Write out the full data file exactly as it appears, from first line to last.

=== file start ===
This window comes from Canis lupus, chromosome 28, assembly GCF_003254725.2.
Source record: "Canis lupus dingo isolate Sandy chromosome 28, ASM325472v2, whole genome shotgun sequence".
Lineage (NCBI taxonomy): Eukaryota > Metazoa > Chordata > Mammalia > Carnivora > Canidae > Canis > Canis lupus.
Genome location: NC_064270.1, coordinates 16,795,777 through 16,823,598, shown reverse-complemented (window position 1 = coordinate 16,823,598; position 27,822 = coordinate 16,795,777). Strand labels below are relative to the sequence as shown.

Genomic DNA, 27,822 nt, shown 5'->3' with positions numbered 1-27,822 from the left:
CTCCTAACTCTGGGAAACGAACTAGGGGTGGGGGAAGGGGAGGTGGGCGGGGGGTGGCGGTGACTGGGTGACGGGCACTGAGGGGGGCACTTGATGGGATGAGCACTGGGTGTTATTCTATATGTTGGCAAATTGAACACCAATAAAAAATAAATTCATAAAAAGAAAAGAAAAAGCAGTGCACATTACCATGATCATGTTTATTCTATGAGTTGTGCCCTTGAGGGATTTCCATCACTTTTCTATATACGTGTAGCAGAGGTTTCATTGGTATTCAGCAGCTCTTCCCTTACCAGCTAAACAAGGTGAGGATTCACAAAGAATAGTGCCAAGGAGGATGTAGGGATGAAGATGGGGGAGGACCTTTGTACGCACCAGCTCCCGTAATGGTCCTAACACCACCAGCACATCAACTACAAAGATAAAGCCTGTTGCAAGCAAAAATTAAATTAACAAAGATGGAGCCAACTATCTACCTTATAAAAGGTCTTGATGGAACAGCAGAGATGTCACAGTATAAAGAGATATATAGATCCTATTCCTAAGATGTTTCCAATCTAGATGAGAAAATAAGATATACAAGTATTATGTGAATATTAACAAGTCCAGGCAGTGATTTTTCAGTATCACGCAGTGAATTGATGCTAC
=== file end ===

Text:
This window comes from Canis lupus, chromosome 28, assembly GCF_003254725.2.
Source record: "Canis lupus dingo isolate Sandy chromosome 28, ASM325472v2, whole genome shotgun sequence".
Lineage (NCBI taxonomy): Eukaryota > Metazoa > Chordata > Mammalia > Carnivora > Canidae > Canis > Canis lupus.
Genome location: NC_064270.1, coordinates 16,795,777 through 16,823,598, shown reverse-complemented (window position 1 = coordinate 16,823,598; position 27,822 = coordinate 16,795,777). Strand labels below are relative to the sequence as shown.

Genomic DNA, 27,822 nt, shown 5'->3' with positions numbered 1-27,822 from the left:
CTCCTAACTCTGGGAAACGAACTAGGGGTGGGGGAAGGGGAGGTGGGCGGGGGGTGGCGGTGACTGGGTGACGGGCACTGAGGGGGGCACTTGATGGGATGAGCACTGGGTGTTATTCTATATGTTGGCAAATTGAACACCAATAAAAAATAAATTCATAAAAAGAAAAGAAAAAGCAGTGCACATTACCATGATCATGTTTATTCTATGAGTTGTGCCCTTGAGGGATTTCCATCACTTTTCTATATACGTGTAGCAGAGGTTTCATTGGTATTCAGCAGCTCTTCCCTTACCAGCTAAACAAGGTGAGGATTCACAAAGAATAGTGCCAAGGAGGATGTAGGGATGAAGATGGGGGAGGACCTTTGTACGCACCAGCTCCCGTAATGGTCCTAACACCACCAGCACATCAACTACAAAGATAAAGCCTGTTGCAAGCAAAAATTAAATTAACAAAGATGGAGCCAACTATCTACCTTATAAAAGGTCTTGATGGAACAGCAGAGATGTCACAGTATAAAGAGATATATAGATCCTATTCCTAAGATGTTTCCAATCTAGATGAGAAAATAAGATATACAAGTATTATGTGAATATTAACAAGTCCAGGCAGTGATTTTTCAGTATCACGCAGTGAATTGATGCTAC